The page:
Carrillo faces possible prosecution and deportation after officer-involved shooting death of unarmed teen
The man accused of making exaggerated statements that officials say led to the officer-involved shooting death of an unarmed African-American teenager in Pasadena last Saturday night has been living in the United States without proper documentation and could face deportation after he is prosecuted, the Weekly has learned.
“He is in the country illegally,” Pasadena police Lt. Phlunte Riddle said of 26-year-old Oscar Carrillo.
Carrillo was being held on $25,000 bail after being arrested on suspicion of involuntary manslaughter in connection with the death of 19-year-old Kendrec McDade of Azusa, who was shot by two Pasadena police officers on Sunset Avenue near Orange Grove Boulevard.
Carrillo, according to 911 tapes of the incident, first told police that McDade and another teen, also African American, had robbed his car and that both teens were armed with guns. Carrillo later admitted that he had fabricated the story to get police to the scene more quickly. Neither young man was armed.
“If he is convicted, he will go to through the process with immigration,” Riddle said of Carrillo. “But [deportation] is not part of the Police Department’s process,” Riddle said. “That is part of the court process and immigration.”
Carrillo’s country of origin was not immediately known. Because courts and government offices were closed Friday in honor of Cesar Chavez Day, which is Saturday, it was also not immediately known whether the District Attorney’s Office would follow the police recommendation and file a charge of involuntary manslaughter against Carrillo. California law allows prosecutors to file murder charges against anyone implicated in a crime that results in a death.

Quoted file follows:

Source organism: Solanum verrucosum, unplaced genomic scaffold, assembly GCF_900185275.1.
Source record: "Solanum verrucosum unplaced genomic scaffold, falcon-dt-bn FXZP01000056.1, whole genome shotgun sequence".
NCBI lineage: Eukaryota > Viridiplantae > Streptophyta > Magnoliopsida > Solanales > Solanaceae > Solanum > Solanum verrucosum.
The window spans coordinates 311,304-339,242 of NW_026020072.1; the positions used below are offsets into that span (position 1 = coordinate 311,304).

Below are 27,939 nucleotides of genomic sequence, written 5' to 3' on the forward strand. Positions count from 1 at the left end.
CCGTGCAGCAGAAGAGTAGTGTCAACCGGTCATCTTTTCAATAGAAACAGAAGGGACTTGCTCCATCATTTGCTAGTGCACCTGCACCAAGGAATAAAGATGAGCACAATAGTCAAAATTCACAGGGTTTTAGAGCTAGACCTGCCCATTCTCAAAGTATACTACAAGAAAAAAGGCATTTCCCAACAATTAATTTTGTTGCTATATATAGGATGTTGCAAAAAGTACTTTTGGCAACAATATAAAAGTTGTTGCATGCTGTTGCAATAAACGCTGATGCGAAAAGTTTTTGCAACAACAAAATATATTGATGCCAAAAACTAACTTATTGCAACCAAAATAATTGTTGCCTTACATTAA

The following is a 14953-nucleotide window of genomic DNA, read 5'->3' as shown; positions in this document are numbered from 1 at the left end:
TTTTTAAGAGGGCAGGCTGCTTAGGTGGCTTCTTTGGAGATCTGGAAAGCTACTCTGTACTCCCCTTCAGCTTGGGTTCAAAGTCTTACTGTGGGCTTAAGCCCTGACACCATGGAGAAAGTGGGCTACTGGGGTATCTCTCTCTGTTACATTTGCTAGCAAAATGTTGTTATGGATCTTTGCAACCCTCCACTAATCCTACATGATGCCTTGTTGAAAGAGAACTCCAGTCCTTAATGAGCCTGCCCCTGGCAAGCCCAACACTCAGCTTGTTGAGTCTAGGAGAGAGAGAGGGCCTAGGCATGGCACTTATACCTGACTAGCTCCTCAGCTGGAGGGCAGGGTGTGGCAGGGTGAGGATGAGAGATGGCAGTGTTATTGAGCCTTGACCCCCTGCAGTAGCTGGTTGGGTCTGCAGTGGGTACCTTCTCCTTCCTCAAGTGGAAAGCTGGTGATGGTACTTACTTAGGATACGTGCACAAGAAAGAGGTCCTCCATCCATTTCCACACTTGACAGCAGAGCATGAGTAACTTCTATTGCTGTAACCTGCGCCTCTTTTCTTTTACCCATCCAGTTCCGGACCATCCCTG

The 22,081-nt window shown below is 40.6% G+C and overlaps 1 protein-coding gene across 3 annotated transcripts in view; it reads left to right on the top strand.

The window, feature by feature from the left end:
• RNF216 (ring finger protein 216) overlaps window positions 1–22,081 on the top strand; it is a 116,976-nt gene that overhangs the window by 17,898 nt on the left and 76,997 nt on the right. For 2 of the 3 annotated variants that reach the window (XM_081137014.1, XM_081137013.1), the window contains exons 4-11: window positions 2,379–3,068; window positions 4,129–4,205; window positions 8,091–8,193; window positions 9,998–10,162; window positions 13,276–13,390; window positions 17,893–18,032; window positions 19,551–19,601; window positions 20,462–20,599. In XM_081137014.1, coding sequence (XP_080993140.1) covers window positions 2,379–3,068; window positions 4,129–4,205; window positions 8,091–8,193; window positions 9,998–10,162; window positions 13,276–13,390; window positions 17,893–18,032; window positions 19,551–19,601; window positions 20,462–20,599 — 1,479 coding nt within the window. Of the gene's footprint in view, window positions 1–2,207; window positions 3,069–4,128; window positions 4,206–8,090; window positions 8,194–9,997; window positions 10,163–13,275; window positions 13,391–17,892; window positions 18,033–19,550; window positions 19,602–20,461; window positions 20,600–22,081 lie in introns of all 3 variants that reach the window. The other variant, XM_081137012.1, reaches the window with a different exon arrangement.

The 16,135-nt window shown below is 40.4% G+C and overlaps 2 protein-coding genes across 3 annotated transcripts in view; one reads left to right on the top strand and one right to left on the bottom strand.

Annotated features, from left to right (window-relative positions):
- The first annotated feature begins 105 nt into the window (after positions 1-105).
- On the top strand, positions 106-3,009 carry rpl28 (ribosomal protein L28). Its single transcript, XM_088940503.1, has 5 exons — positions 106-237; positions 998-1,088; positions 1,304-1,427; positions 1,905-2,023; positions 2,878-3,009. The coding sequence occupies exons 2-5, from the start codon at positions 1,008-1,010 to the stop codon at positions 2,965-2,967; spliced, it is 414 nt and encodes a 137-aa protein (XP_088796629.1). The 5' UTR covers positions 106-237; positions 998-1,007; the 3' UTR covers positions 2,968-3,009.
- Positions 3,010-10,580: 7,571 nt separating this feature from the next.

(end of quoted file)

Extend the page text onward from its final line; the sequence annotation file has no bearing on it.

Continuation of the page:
In the March 24 incident, McDade and an unidentified 17-year-old allegedly broke into Carrillo’s car at about 11 p.m. near a taco truck parked around the corner of North Fair Oaks Avenue and Orange Grove Boulevard. Carrillo told authorities that he saw McDade and the youngster ransacking his car before they ran off in separate directions.
When officers arrived, Carrillo told them that one of the youths had stolen his backpack. He also changed the story somewhat, saying one of the assailants was armed. Officers spotted McDade on Sunset Avenue and gave chase — one officer on foot, the other driving in a police cruiser. Fearing for their safety, the officers — Matthew Griffin and Jeffrey Newlen, both hired in 2007 — opened fire when they noticed McDade’s hands enter his waistband.
Police scoured the area of the shooting for days, but did not find a gun. Carrillo was arrested Wednesday on suspicion of involuntary manslaughter after it was determined that he had lied to police.
“The Latino community always gets the wrong end of the stick. He was a victim and now he is arrested, and he is being deported. The people who killed [McDade] were the police, not this guy,” said one politically involved member of Pasadena’s Latino community who asked not to be identified.
The 17-year-old male, who will be tried as a juvenile, faces two counts of burglary, one count of grand theft and one count of failing to register as a gang member, said Riddle.
Chief Phillip Sanchez and other police officials will address residents about the shooting at 9 a.m. Saturday at New Revelations Missionary Baptist Church, 855 N. Orange Grove Blvd. Sanchez said he has asked the Los Angeles County Office of Independent Review to investigate the shooting.
The death of McDade comes as racial tensions grip the nation following the shooting death of Trayvon Martin, an unarmed 17-year-old African-American youth, by George Zimmerman, a Neighborhood Watch patrol agent in a Florida housing complex.
The Pasadena shooting also occurred just five weeks from the 20-year anniversary of the Los Angeles Riots, which were sparked by the acquittal of the four LAPD officers seen in a videotaped beating Altadena’s Rodney King in March 1991.
In a prepared statement issued Sunday, NAACP Pasadena Branch President Joe Brown called for calm as police conduct their investigation of the McDade shooting.
“I feel extremely bad for this young man. He could have been my son,” said the community activist. “But sending Oscar back to his country will not bring him back. Oscar was a victim, and now he is arrested. Unbelievable.”